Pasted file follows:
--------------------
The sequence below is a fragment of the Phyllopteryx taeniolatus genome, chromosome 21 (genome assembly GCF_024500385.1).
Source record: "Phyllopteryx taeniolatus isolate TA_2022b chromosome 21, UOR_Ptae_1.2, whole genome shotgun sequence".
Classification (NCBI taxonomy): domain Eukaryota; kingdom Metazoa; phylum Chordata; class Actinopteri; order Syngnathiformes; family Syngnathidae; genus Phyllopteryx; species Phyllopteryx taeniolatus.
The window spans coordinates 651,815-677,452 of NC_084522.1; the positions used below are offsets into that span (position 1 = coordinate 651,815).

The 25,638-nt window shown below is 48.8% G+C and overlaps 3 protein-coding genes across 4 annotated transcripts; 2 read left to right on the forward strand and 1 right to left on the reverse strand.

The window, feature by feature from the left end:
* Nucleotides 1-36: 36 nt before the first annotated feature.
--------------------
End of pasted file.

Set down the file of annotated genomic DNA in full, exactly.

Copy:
The sequence below is a fragment of the Phyllopteryx taeniolatus genome, chromosome 21 (genome assembly GCF_024500385.1).
Source record: "Phyllopteryx taeniolatus isolate TA_2022b chromosome 21, UOR_Ptae_1.2, whole genome shotgun sequence".
Classification (NCBI taxonomy): domain Eukaryota; kingdom Metazoa; phylum Chordata; class Actinopteri; order Syngnathiformes; family Syngnathidae; genus Phyllopteryx; species Phyllopteryx taeniolatus.
The window spans coordinates 651,815-677,452 of NC_084522.1; the positions used below are offsets into that span (position 1 = coordinate 651,815).

The 25,638-nt window shown below is 48.8% G+C and overlaps 3 protein-coding genes across 4 annotated transcripts; 2 read left to right on the forward strand and 1 right to left on the reverse strand.

The window, feature by feature from the left end:
* Nucleotides 1-36: 36 nt before the first annotated feature.